It’s unclear whether profiling plays an official or simply tacit role in the FBI’s counterintelligence strategy. On a 2004 Frontline feature about Chinese spying, former FBI agent Edward Appel said that using “a different lens” for anyone with Chinese ancestry “isn’t a double standard when you stop and think about it. … It’s basic counterintelligence methodology and security methodology.” What defenders of a “different lens” miss, however, is that even if China recruits more ethnic Chinese spies (but not exclusively), profiling is not just wrong morally; it’s foolish. The presumption of guilt leads to sloppy investigations: Technical specifications are not examined closely; benign explanations are bypassed; other suspects are ignored. It leads to cases like Wen Ho Lee’s.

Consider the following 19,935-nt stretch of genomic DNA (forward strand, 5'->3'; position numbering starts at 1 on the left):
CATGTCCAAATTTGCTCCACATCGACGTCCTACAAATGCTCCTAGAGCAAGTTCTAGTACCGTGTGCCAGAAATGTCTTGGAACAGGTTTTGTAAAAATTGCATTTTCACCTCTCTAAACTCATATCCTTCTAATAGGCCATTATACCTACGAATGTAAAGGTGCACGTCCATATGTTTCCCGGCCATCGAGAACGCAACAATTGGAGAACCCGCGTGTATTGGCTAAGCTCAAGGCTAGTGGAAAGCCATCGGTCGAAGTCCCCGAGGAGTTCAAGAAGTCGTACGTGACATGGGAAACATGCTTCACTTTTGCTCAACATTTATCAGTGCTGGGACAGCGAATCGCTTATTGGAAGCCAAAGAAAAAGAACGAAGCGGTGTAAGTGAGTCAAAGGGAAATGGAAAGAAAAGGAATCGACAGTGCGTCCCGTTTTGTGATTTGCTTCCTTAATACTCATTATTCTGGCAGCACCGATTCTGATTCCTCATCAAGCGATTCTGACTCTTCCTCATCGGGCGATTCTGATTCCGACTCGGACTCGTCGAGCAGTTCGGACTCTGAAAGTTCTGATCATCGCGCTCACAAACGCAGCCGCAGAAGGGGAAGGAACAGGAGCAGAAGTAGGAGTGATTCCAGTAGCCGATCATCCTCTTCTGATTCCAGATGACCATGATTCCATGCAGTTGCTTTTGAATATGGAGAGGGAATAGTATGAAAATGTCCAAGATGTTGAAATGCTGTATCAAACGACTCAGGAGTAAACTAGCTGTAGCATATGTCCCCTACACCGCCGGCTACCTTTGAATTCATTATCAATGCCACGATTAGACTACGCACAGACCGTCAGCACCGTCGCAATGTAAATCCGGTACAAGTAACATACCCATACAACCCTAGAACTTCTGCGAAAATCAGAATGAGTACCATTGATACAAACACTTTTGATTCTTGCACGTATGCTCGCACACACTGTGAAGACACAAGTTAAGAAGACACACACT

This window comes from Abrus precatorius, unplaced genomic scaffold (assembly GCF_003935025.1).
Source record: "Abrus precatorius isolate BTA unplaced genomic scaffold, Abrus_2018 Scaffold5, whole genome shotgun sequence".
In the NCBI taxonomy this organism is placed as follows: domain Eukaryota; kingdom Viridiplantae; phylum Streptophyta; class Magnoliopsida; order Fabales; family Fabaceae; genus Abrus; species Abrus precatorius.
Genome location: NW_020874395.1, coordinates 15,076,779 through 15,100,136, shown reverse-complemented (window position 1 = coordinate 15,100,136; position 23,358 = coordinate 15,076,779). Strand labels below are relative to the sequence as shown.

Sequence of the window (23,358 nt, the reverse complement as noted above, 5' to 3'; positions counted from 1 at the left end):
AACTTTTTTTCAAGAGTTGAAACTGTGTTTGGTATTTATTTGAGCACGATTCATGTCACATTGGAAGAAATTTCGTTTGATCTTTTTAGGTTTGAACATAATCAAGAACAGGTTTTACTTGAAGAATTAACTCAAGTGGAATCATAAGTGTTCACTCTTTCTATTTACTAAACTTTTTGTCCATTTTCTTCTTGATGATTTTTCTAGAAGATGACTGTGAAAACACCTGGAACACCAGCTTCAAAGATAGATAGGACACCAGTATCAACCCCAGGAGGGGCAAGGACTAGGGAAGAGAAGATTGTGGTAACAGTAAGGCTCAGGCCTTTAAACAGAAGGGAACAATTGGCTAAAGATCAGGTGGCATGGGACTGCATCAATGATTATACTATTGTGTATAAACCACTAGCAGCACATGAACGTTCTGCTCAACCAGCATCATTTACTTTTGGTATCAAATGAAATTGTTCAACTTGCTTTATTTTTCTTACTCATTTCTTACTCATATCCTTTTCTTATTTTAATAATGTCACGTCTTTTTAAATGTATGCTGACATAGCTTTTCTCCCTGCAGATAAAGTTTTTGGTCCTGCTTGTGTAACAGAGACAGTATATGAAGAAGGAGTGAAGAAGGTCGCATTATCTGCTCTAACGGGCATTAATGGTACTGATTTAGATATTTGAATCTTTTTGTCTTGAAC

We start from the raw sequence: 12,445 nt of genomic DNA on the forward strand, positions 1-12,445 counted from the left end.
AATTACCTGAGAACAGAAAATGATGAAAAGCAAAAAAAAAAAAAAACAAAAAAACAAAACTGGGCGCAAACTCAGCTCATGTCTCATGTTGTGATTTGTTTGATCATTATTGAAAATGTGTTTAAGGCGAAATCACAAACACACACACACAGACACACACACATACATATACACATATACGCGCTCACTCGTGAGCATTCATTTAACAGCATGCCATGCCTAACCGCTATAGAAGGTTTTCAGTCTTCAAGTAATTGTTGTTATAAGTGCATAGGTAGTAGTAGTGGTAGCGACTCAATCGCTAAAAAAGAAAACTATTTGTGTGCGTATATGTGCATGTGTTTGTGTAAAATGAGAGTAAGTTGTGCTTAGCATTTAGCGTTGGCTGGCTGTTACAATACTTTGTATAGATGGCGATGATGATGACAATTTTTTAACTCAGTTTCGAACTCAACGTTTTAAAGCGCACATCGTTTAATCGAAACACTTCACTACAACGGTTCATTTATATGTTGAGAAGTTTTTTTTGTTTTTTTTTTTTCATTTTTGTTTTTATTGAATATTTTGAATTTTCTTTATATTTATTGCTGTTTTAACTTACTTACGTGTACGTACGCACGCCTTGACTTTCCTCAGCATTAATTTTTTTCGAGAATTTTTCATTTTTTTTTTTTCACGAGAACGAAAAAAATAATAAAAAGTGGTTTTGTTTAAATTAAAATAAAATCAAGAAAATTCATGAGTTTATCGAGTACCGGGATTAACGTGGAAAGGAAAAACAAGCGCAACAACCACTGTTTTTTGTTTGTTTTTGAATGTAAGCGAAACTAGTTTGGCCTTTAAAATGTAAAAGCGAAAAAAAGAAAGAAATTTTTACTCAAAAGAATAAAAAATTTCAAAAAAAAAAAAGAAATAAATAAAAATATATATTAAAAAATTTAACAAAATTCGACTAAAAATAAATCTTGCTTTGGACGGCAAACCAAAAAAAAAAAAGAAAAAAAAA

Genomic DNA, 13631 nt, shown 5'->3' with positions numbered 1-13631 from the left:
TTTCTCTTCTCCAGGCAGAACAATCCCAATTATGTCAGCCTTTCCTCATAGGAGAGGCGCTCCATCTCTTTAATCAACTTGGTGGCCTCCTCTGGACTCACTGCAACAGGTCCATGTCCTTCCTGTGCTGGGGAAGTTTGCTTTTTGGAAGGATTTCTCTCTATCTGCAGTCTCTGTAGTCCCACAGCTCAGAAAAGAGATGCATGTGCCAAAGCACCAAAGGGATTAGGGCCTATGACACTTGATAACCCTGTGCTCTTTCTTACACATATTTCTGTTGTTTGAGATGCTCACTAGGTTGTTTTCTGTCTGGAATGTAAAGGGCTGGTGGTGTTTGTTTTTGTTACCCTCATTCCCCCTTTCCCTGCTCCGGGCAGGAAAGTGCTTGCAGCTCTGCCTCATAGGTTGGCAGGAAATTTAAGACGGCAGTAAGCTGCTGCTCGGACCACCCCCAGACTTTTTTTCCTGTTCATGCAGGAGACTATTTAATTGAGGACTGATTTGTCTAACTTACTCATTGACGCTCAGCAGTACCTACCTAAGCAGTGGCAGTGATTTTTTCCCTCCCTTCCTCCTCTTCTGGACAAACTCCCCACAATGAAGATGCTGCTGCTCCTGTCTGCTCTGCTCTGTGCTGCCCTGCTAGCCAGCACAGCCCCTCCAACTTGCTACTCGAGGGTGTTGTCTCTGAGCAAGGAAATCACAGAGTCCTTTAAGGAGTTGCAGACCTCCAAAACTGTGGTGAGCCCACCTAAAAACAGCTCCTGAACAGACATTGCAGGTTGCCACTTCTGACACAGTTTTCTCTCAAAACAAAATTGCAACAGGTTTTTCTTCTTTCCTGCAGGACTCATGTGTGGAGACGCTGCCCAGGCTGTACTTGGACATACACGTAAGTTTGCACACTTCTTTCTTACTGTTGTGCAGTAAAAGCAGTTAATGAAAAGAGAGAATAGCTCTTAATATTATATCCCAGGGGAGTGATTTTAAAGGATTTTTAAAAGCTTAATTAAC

When the Department of Energy opened its operation to hunt for the supposed W-88 spy in the mid-’90s, investigator Dan Bruno penned a memo that said, “An initial consideration will be to identify those US citizens, of Chinese heritage, who worked directly or peripherally with the design development”—race as a factor to whittle the field. A (rejected) FISA surveillance application by the FBI explicitly listed “ethnic Chinese” among its reasons for tapping Lee’s phone. Lee had visited China in the ’80s (for the first time in his life), filling one of the DOE’s criteria, but so had many other non-Chinese scientists from the national labs who were never investigated. Notra Trulock, the DOE intelligence officer, provided star testimony for the House’s doomsday Cox Report, declassified two months after Lee was named, which suggested that every person of Chinese ancestry was a potential sleeper agent for the United States’ greatest rival. For years, the Cox Report would become shorthand in the government for the threat of China, even after its most alarmist findings were thoroughly debunked.